so you have a financial adviser that can't advise you on the income tax consequences of selling the stock and paying off the mortgage. sounds more like a securities broker than a FA. also do you have a state income tax?
so you have a financial adviser that can't advise you on the income tax consequences of selling the stock and paying off the mortgage...
That is one excellent point. Financial advisors should at the very least be aware of the basic tax implications that result from buying and selling securities.
Thanks all. In his defense, he did provide me with a chart for capital gains taxes and told me where I should fall - but thought I should talk to my tax preparer (myself?) just to be on the safe side. It sounds like I might be looking at the 3.8% in addition to 20%, so a maximum of 25% prepaid should cover federal taxes. I guess I also need to look at state taxes. Yuck.
Going back a step, if you have the resources to pay off your house which would enable you to somehow change your life or take a less lucrative job that’s more enjoyable, do you actually need to pay off the house to be comfortable? For example, you could set up a system of automatic withdrawals and transfers, so that at the end of each month you sold just enough stock to cover the next mortgage payment, transferred it to a checking account, and had the mortgage payment automatically debited. That way your mortgage would be covered and you wouldn’t have to think about it, but you wouldn’t be taking such a large lump sum of capital gains and you would retain your mortgage interest deduction.
You can also talk to your stockbroker about selling your stocks on a LIFO method (last in first out) which will minimize the current capital gains.
That is fascinating… and you hit on it. I had a job that is, possibly literally, killing me. It pays well, but I’ve hit an age where it just isn’t worth it anymore. Health and family are suffering. My retirement accounts are good, but I’m not old enough to touch them yet.
I wish I was as smart about these things as you all. The stocks are in ComputerShare, which seems a bit limited and I’m a bit gunshy about initiating a transfer to a brokerage account… but, really, that all sounds like a great idea.
If you are well diversified, as a good advisor would have you be,
you should sell a combination of stock some with loses and some with gains.
You pay off your mortgage but in the ideal case your tax is zero.
For this particular situation, it’s a big chunk of stock that I consider my “bug out” money. My parents, as a gag, bought me $500 of Apple stock in about 1998. It’s now worth a bit more 🙂
Most everything else I have is wrapped up in retirement accounts, although I guess I do have a decent chunk of “play” investments that would work as a potential offset.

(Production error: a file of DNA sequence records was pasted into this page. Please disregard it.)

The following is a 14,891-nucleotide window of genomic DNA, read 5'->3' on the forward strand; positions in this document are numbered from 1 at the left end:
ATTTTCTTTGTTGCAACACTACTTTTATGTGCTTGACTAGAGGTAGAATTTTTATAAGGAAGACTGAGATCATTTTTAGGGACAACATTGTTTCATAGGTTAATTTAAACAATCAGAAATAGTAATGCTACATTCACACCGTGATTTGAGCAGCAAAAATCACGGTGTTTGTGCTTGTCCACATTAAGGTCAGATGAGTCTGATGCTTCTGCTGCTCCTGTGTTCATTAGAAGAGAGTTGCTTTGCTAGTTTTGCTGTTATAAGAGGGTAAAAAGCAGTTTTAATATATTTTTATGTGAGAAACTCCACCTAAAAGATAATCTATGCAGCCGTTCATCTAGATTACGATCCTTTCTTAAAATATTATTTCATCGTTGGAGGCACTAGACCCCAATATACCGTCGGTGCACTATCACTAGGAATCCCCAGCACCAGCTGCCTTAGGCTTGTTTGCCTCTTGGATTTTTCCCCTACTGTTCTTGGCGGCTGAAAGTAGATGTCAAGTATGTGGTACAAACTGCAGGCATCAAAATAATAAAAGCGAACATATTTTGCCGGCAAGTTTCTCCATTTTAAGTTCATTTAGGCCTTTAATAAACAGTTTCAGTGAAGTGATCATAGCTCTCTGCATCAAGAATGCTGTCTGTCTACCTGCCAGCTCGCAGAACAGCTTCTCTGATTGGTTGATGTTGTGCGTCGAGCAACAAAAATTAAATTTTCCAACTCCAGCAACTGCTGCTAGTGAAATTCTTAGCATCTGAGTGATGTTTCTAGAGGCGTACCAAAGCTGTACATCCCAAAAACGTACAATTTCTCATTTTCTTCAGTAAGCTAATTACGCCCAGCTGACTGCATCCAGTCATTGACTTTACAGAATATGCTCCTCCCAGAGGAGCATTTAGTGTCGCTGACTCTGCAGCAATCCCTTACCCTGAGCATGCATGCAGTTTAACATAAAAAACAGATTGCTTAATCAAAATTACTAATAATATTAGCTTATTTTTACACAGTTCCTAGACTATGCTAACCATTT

Slow the roll if you can ... paying 25% in taxes to pay off a mortgage of less than 10% interest rate may not be wise. Quit the job if you like and sell off enough each month (or couple of months) to pay your bills to allow the investments to remain for a while longer. As long as they are making more in earnings/value than the mortgage interest this would be a better choice. There is no need to "break into the piggy bank" any faster than needed. Splitting this into more than one tax year helps as well ... if you are not working next year than the taxes would be lower.
If “computershare“ is a stock trading account, that is essentially what I meant by a broker. Wherever you hold and trade your stocks. You should be able to pick and choose which shares to sell, so that you could sell shares that had less gains.
I am not going to go into the very dangerous territory of telling you which stocks to buy and sell, but I would recommend a diversified portfolio that includes some mutual funds. If everything is in one stock, that’s fairly risky even if it seems to be an amazing stock.
if you are deducting mortgage interest on your tax return, that reduces your effective interest rate by 25%. For example if your mortgage is 4% APR, you are paying any effective rate of 3%. Right now the stock market is down, but suppose we expect that the stock market will recover 10% in the next two years. That’s 5% annual growth if you leave your money in the stocks compared to 3% effective growth if you pay off the mortgage. If the stock market grows more than 3% per year, you will do better by leaving your money in the stock market as long as possible. Of course, paying off the mortgage is a sure investment gain of 3% where the stock market is risky and variable.
There is no one size fits all right answer, but for most people, leaving their investments in the market as long as possible is the better long-term play. If these concepts have not been suggested to you by your financial advisor, then you need a better financial advisor.